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Health Effects of Carotenoids during Pregnancy and Lactation

Department of Human Nutrition, Faculty of Human Nutrition and Consumer Sciences, Warsaw University of Life Science—SGGW, 159c Nowoursynowska St., 02-776 Warsaw, Poland
Laboratory of Human Milk and Lactation Research at Regional Human Milk Bank in Holy Hospital, Department of Neonatology, Medical University of Warsaw, 63A Zwirki i Wigury St., 02-091 Warsaw, Poland
Neonatal Unit, Holy Family Hospital in Warsaw, 25 Madalinskiego St., 02-544 Warsaw, Poland
Author to whom correspondence should be addressed.
Nutrients 2017, 9(8), 838;
Original submission received: 11 July 2017 / Revised: 31 July 2017 / Accepted: 1 August 2017 / Published: 4 August 2017


Adequate nutrition is particularly important during pregnancy since it is needed not only for maintaining the health of the mother, but also determines the course of pregnancy and its outcome, fetus development as well as the child’s health after birth and during the later period of life. Data coming from epidemiological and interventions studies support the observation that carotenoids intake provide positive health effects in adults and the elderly population. These health effects are the result of their antioxidant and anti-inflammatory properties. Recent studies have also demonstrated the significant role of carotenoids during pregnancy and infancy. Some studies indicate a correlation between carotenoid status and lower risk of pregnancy pathologies induced by intensified oxidative stress, but results of these investigations are equivocal. Carotenoids have been well studied in relation to their beneficial role in the prevention of preeclampsia. It is currently hypothesized that carotenoids can play an important role in the prevention of preterm birth and intrauterine growth restriction. Carotenoid status in the newborn depends on the nutritional status of the mother, but little is known about the transfer of carotenoids from the mother to the fetus. Carotenoids are among the few nutrients found in breast milk, in which the levels are determined by the mother’s diet. Nutritional status of the newborn directly depends on its diet. Both mix feeding and artificial feeding may cause depletion of carotenoids since infant formulas contain only trace amounts of these compounds. Carotenoids, particularly lutein and zeaxanthin play a significant role in the development of vision and nervous system (among others, they are important for the development of retina as well as energy metabolism and brain electrical activity). Furthermore, more scientific evidence is emerging on the role of carotenoids in the prevention of disorders affecting preterm infants, who are susceptible to oxidative stress, particularly retinopathy of prematurity.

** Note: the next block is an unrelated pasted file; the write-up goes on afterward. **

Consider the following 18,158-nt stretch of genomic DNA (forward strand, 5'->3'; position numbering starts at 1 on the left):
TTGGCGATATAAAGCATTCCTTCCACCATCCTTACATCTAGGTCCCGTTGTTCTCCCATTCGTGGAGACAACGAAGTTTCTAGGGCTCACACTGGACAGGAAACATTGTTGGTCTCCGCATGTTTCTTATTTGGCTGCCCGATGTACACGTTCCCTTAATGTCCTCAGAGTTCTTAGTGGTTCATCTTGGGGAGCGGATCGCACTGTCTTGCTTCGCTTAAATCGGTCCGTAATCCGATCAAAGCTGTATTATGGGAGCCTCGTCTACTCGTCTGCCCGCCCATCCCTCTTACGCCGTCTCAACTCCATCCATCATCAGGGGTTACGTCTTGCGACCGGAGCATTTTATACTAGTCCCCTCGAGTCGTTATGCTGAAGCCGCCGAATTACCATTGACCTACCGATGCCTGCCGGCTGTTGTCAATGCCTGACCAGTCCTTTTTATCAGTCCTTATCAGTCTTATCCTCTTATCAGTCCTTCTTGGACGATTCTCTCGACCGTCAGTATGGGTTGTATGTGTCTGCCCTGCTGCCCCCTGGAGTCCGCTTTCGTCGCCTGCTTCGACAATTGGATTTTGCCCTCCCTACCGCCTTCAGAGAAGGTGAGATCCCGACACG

1. Introduction

Carotenoids are fat-soluble pigments synthesized by plants and some microorganisms. Thus far, more than 700 carotenoids have been identified and belong to groups of carotenes (e.g., β-carotene, α-carotene, and lycopene) as well as their hydroxylated derivatives-xanthophylls (e.g., lutein and zeaxanthin, β-cryptoxanthin, and astaxanthin). About 50 of these carotenoids can be found in the human diet, mainly of plant origin, and some are present in dietary supplements [1,2,3]. Plasma levels of carotenoids are determined by their intakes from the diet, but about 95% of plasma carotenoids are represented by only six compounds: β-carotene, α-carotene, lycopene, and β-cryptoxanthin as well as lutein and zeaxanthin (often analyzed together; Figure 1) [1,3,4]. The nutritional and health effects of carotenoids are due to their multidirectional biological effects in humans, including antioxidant, anti-inflammatory and immunomodulatory properties [1,5,6]. Furthermore, some carotenoids (β-carotene, α-carotene, and β-cryptoxanthin) can be converted to vitamin A in humans, which can contribute to meeting the requirement for this essential vitamin [1,4]. The β-carotene conversion ratio to vitamin A is 12:1 (24:1 for others carotenoids [7]), and is altered by individual’s vitamin A status, food matrices, food preparations and the fat content of a meal [7,8]. The WHO estimates that about 19 million pregnant women in low-income countries are affected by vitamin A deficiency [9]. The importance of β-carotene as a source of vitamin A for pregnant and lactating women has been reviewed by Strobel et al. [10].